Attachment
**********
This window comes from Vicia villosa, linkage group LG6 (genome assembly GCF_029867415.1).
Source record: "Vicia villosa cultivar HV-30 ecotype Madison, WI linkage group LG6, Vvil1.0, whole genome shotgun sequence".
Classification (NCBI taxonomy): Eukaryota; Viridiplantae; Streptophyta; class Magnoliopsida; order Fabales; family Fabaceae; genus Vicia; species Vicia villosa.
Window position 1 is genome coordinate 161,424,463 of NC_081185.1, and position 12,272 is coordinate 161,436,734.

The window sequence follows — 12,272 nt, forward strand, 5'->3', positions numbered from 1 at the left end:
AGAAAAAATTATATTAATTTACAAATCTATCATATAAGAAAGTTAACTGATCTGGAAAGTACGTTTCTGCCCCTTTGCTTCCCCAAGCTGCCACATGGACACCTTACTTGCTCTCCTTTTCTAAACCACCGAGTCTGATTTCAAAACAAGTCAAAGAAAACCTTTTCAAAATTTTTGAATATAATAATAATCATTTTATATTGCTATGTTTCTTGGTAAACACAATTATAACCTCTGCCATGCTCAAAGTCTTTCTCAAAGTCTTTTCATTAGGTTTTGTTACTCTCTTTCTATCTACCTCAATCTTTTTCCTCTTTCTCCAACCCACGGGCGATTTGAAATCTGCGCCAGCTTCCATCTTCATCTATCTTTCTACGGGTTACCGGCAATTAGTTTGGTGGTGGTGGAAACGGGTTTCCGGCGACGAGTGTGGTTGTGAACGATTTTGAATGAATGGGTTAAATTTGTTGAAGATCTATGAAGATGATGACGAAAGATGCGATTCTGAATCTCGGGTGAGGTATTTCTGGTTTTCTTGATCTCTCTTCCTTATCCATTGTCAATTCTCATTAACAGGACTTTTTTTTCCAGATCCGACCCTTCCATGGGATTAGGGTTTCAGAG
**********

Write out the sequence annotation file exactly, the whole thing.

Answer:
This window comes from Vicia villosa, linkage group LG6 (genome assembly GCF_029867415.1).
Source record: "Vicia villosa cultivar HV-30 ecotype Madison, WI linkage group LG6, Vvil1.0, whole genome shotgun sequence".
Classification (NCBI taxonomy): Eukaryota; Viridiplantae; Streptophyta; class Magnoliopsida; order Fabales; family Fabaceae; genus Vicia; species Vicia villosa.
Window position 1 is genome coordinate 161,424,463 of NC_081185.1, and position 12,272 is coordinate 161,436,734.

The window sequence follows — 12,272 nt, forward strand, 5'->3', positions numbered from 1 at the left end:
AGAAAAAATTATATTAATTTACAAATCTATCATATAAGAAAGTTAACTGATCTGGAAAGTACGTTTCTGCCCCTTTGCTTCCCCAAGCTGCCACATGGACACCTTACTTGCTCTCCTTTTCTAAACCACCGAGTCTGATTTCAAAACAAGTCAAAGAAAACCTTTTCAAAATTTTTGAATATAATAATAATCATTTTATATTGCTATGTTTCTTGGTAAACACAATTATAACCTCTGCCATGCTCAAAGTCTTTCTCAAAGTCTTTTCATTAGGTTTTGTTACTCTCTTTCTATCTACCTCAATCTTTTTCCTCTTTCTCCAACCCACGGGCGATTTGAAATCTGCGCCAGCTTCCATCTTCATCTATCTTTCTACGGGTTACCGGCAATTAGTTTGGTGGTGGTGGAAACGGGTTTCCGGCGACGAGTGTGGTTGTGAACGATTTTGAATGAATGGGTTAAATTTGTTGAAGATCTATGAAGATGATGACGAAAGATGCGATTCTGAATCTCGGGTGAGGTATTTCTGGTTTTCTTGATCTCTCTTCCTTATCCATTGTCAATTCTCATTAACAGGACTTTTTTTTCCAGATCCGACCCTTCCATGGGATTAGGGTTTCAGAG